Hasn’t there always been violence in cartoons? Growing up I enjoyed watching Wile E. Coyote have countless steel blocks dropped on his head or falling off cliff after cliff. Watching Jerry smash Tom’s head into a mailbox on “Tom & Jerry” always brought me to laughter. Until recently I was unaware of how violent cartoons have become.
I woke up Saturday a little earlier than normal to watch Fox’s “Mighty Morphin Power Rangers”. Not only did I count some 170 acts of violence in the hour I watched, it was much more graphic and realistic than any of the cartoons that I remember. Today’s children cartoons are bringing violence to young children in a whole new way. They are much more grotesque, and the graphics are so much better that it is hard to get a clear distinction between the fantasy on the television screen, and the reality that exists outside of the television. I don’t think cartoons are getting any better at showing boys and girls that violence is not the best solution to resolving conflicts. The only thing cartoons are getting better at is the way in which they show it.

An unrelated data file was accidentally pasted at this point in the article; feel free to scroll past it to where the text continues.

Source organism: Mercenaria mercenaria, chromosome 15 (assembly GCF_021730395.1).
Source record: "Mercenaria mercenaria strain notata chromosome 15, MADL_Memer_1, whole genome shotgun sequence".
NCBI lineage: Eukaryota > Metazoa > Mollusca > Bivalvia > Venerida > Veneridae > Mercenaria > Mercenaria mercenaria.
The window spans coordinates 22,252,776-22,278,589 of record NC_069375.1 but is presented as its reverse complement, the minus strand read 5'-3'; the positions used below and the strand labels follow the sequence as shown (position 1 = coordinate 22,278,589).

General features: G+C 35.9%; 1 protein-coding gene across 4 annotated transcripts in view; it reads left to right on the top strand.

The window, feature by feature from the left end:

Since the early 1960s, when cartoons became an established television feature, they have been the source of two major controversies: commercialization/merchandising and violence. (museumtv.com) In 1956, researchers did a study on 24 children and the effects violent cartoons have on their behavior. “Half watched a violent episode of the cartoon Woody Woodpecker, and the other 12 watched the non-violent cartoon The Little Red Hen. During play afterwards, the researchers observed that the children who watched the violent cartoon were much more likely to hit other children and break toys.” (Research on the Effect of Media Violence) “Six years later, in 1963, professors A. Badura, D. Ross and S.A. Ross studied the effect of exposure to real-world violence, television violence, and cartoon violence. They divided 100...